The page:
Posts Tagged ‘Roses’

Battle of the Rose Roots

I should have learned from experience. Years ago, I wondered why plants near a hedge in my Palo Alto garden weren’t doing so well, in spite of soil amendments, regular watering, and other tender loving care. Investigating closer, I found that below the soil surface was a dense mass of tiny white roots. The nourishment stealer was a Banksia rose that had flourished in the hedge for fifty years.

You would think I’d learn and remember. But no … As we designed a deer-fenced vegetable garden for our new home on the edge of the forest in Mendocino, we decided that a covered gate, an English lych-gate, would be a charming touch. And wouldn’t it be romantic to have a rose climbing over it? I’ve always been fond of “Mrs. Cecille Brunner” with its exquisite miniature pink buds.

“Mrs Cecille Brunner” pruned and tidy for the winter.

I planted a climbing “Mrs. B” in a half wine barrel just inside the gate, out of the deer’s reach. Years passed. At a friend’s house I admired another pink climber. She told me its name, “Seven Sisters,” and offered a cutting. The local legend, she told me, was that this rose was originally brought to the Northern California coast by a Russian princess in the early 1800s. Possibly she was the well-born wife of Ivan Kuskoff, commander of the Russian American Company fur trading post at Fort Ross, whose house is still standing, and is now a National Historic Landmark. According to the story, Madame Kuskoff gave cuttings of “Seven Sisters” to friends, who gave cuttings to friends, and so it moved up the coast. I see it everywhere in the gardens of old coast homes, and have met the woman who gave my friend her cutting.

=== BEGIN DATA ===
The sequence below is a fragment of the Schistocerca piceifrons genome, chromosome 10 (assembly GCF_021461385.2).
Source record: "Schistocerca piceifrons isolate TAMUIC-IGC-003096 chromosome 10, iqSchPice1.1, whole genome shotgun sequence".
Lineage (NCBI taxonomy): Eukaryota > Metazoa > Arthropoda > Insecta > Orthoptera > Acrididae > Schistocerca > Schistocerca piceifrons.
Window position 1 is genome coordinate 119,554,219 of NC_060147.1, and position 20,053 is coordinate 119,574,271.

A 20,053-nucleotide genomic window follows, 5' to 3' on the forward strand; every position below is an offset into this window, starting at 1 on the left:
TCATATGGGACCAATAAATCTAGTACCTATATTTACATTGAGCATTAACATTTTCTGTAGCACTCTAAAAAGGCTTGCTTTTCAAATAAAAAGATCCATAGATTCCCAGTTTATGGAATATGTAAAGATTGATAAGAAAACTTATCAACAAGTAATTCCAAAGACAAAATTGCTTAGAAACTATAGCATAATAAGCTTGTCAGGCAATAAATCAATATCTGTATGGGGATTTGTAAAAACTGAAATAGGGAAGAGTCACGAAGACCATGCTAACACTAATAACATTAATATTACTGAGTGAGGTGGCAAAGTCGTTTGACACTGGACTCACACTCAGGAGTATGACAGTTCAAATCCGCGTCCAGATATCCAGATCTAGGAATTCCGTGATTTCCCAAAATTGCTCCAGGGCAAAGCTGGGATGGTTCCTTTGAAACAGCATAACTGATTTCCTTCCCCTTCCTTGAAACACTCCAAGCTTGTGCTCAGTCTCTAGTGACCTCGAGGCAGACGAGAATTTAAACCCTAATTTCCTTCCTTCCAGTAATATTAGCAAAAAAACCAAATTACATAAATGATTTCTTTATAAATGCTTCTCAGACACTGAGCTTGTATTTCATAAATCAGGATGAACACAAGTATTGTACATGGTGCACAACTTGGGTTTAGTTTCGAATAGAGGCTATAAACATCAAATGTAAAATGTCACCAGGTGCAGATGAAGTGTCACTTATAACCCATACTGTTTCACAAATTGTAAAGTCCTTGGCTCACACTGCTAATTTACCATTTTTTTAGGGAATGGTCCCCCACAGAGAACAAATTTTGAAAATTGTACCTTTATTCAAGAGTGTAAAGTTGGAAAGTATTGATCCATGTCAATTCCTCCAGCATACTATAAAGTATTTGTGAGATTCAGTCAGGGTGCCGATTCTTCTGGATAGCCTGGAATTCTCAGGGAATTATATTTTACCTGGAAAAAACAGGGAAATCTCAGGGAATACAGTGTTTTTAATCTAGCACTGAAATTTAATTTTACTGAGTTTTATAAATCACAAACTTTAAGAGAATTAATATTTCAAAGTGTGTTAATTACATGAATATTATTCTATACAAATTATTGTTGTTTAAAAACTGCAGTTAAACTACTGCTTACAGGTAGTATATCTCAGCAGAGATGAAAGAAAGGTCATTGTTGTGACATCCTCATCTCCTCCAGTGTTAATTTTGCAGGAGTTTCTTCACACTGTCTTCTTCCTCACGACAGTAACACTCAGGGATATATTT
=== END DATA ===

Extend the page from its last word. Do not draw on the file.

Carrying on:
But I digress. Needless to say, my cutting of “Seven Sisters” also found a home in a wine barrel inside my fenced garden. It became a yearly task to prune these enthusiastic climbers before they totally blocked the sun from the vegetables.

Seven Sisters tangle

“Seven Sisters” reaches for the sky.

This year “Seven Sisters” decided to bloom again just as I was getting out my pruning shears, so she’s still a wild tangle.

But tidy on top doesn’t mean disciplined underneath. This season I noticed that the vegetables in raised beds near the roses were stunted and sad. One scoop with the shovel showed the cause. Nothing for it but to dig out the entire bed.

Rose roots and shovel

Rose roots poke through the hardware cloth floor of the raised bed.

There’s a layer of hardware cloth on the bottom to keep out the gophers (that’s another story). I’m hoping a couple of layers of weed cloth will deter the rose roots, at least for a few years. My friend, a Master Gardener, laughed when I told her. “You’re the eternal optimist, aren’t you?” she said.

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